It seems reasonable that Minnie Pearl’s persona should be able to sell fried chicken, right?

After all the Centerville, Tennessee, native Sarah “Minnie Pearl” Cannon was, for her time, a country comedy phenomenon. With her frilly country dresses and straw hats adorned with colorful flowers and a $1.98 price tag hanging from its rim, Cannon spent 50 years on the Grand Ole Opry beginning in 1940. In 1969 she carried her humor to television as a regular on “Hee Haw,” where yet another generation of fans would come to know and love her.

So, when former Democratic gubernatorial nominee John Jay Hooker Jr., a charismatic and somewhat eccentric Nashville attorney, conceived of a fast food chain called Minnie Pearl’s Fried Chicken, it seemed like a natural fit.

To Hooker it must have appeared that Kentucky Fried Chicken was an overnight success. In reality “Colonel” Harlan Sanders had begun selling his specialty fried chicken out of the back of his gas station in the 1930s and began franchising it in 1952 with 600 locations by 1964. When Nashville businessman, Jack Massey, and Louisville lawyer, John Y. Brown, purchased the Kentucky Fried Chicken empire from Sanders for a mere $2 million dollars, it saw immediate and very lucrative growth that launched it into the international, multibillion dollar company it has become.

Hooker and his law partner and brother, Henry Hooker, convinced Cannon, an educated, intelligent woman despite her simpleton comedic character, that if Colonel Sanders could sell fried chicken, they could sell more.

The Hookers admitted they knew nothing about cooking and had never run a restaurant, yet they were so optimistic about the future of Minnie Pearl’s Fried Chicken that they projected the franchise would have 500 stores by 1970. Politicians, activists and investors purchased stock at $.50 to $1 a share in faith that the Hooker brothers knew what they were doing. Soon there were 300 franchises, and the stock value soared. Investors became millionaires.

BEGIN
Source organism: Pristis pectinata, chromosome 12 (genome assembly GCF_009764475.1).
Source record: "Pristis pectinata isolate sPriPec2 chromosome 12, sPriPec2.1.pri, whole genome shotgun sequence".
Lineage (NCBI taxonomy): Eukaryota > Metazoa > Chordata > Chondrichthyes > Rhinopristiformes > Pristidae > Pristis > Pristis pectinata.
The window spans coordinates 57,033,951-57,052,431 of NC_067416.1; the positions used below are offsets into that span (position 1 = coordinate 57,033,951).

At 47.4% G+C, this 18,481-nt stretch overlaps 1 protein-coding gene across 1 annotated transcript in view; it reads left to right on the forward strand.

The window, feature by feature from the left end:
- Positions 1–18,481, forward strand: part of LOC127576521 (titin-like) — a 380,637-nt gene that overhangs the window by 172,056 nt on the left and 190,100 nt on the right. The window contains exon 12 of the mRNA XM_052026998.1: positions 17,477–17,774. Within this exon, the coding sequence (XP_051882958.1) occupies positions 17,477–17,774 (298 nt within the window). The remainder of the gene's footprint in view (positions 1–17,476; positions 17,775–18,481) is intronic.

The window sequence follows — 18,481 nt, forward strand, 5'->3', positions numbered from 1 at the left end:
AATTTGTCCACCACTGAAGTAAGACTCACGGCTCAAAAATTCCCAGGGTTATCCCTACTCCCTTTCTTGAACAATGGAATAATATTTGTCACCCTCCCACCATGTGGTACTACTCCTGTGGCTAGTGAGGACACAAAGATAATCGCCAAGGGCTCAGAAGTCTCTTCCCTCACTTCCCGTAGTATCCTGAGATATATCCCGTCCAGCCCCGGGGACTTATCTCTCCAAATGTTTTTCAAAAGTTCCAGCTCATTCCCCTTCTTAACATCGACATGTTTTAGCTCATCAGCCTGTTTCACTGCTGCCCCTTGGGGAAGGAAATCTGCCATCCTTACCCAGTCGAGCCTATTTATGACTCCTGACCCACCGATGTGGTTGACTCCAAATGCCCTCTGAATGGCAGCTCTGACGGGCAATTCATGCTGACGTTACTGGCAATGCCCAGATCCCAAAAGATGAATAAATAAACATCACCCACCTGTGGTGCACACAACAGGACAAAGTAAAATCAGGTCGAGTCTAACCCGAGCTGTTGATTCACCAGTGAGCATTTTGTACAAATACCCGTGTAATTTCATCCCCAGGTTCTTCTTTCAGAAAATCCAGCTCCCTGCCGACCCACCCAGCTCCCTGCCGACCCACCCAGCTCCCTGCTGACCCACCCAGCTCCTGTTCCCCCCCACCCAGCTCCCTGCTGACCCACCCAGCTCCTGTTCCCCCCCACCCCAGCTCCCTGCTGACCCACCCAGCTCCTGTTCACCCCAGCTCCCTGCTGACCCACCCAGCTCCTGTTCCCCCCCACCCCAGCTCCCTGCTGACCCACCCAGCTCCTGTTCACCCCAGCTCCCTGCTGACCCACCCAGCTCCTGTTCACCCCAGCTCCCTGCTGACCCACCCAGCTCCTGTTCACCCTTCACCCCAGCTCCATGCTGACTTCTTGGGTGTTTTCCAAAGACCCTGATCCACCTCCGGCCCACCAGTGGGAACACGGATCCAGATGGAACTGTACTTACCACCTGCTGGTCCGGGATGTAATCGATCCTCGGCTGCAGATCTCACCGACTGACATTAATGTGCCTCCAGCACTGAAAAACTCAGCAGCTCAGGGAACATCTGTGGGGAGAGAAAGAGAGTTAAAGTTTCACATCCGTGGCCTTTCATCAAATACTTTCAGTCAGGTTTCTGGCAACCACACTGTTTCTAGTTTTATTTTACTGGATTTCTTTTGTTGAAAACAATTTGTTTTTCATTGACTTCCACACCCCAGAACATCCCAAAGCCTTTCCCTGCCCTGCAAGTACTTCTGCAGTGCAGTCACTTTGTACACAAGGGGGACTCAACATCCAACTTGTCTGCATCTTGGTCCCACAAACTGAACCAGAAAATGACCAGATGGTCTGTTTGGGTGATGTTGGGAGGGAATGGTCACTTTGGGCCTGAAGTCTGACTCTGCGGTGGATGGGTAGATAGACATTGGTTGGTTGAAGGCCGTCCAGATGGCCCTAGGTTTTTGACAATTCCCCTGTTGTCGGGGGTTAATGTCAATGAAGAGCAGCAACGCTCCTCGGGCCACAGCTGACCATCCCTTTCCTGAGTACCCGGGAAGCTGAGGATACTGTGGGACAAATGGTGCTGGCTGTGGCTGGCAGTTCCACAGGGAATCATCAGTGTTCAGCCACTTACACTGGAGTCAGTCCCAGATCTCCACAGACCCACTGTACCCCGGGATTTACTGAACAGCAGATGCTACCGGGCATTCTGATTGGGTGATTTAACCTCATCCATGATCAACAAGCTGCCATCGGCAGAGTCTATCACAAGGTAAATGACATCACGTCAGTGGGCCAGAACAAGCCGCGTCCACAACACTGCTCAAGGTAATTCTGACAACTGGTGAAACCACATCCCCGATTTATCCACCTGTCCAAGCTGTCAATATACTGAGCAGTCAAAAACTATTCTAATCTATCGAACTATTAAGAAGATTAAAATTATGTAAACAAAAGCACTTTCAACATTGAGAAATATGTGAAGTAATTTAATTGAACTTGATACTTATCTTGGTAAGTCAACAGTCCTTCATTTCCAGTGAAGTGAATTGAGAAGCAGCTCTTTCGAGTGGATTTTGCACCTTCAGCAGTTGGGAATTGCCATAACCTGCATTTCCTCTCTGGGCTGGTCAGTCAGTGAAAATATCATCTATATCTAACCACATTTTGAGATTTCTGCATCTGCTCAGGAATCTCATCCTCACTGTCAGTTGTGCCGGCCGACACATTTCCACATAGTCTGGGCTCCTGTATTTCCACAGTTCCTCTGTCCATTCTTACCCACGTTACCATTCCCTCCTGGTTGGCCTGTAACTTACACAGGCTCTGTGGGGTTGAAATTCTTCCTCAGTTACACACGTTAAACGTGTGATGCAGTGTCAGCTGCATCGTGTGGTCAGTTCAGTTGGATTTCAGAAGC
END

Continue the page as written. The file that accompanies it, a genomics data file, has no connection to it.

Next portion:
“It’s going to be fun for me,” Cannon reportedly said, but that was going to prove very untrue.

The Hookers took the company public in 1968, but the accounting method they used with regard to franchise fees and stock value, though allegedly an accepted practice at the time, drew the attention three years later of the Securities Exchange Commission, which launched an investigation to determine if the company had engaged in any criminal wrongdoing.

“If the food does not agree with the people who are supposed to patronize all these outlets, then Minnie Pearl’s will find itself with a balance sheet full of deserted buildings,” Fortune Magazine stated in a prophetic October 1968 review.

To make matters worse, in early 1969 there were only 40 restaurants open, 100 under construction and 300 under development. Customers did not like the taste of the chicken nor the fact that taste and quality was inconsistent.

The Hookers changed the company name to Performance Systems Inc. and by March 1969 had sold hundreds of new franchises in an attempt to grow the company and recoup some of the early losses. The menu was expanded to include pizza and roast beef. Nonetheless, PSI lost $5.5 million during the first half of 1969. 

Finally, the SEC’s investigation found that the company had filed financial statements that were false, rewriting the company’s 1968 annual report to show that the company lost $1.2 million rather than earned $3.2 million. A class-action lawsuit was filed by PSI’s shareholders, but they only recovered a small portion of what they invested. By 1974, the stock was less than a quarter a share. It was all over by the end of the ‘70s.

Cannon was completely cleared of all wrongdoing, but she was embarrassed that the name of her beloved Minnie Pearl character was associated with one of the restaurant industry’s legendary fiascos.

This copyrighted story by Sasha Dunavant was originally published in Country Reunion Magazine and Country Reunion News.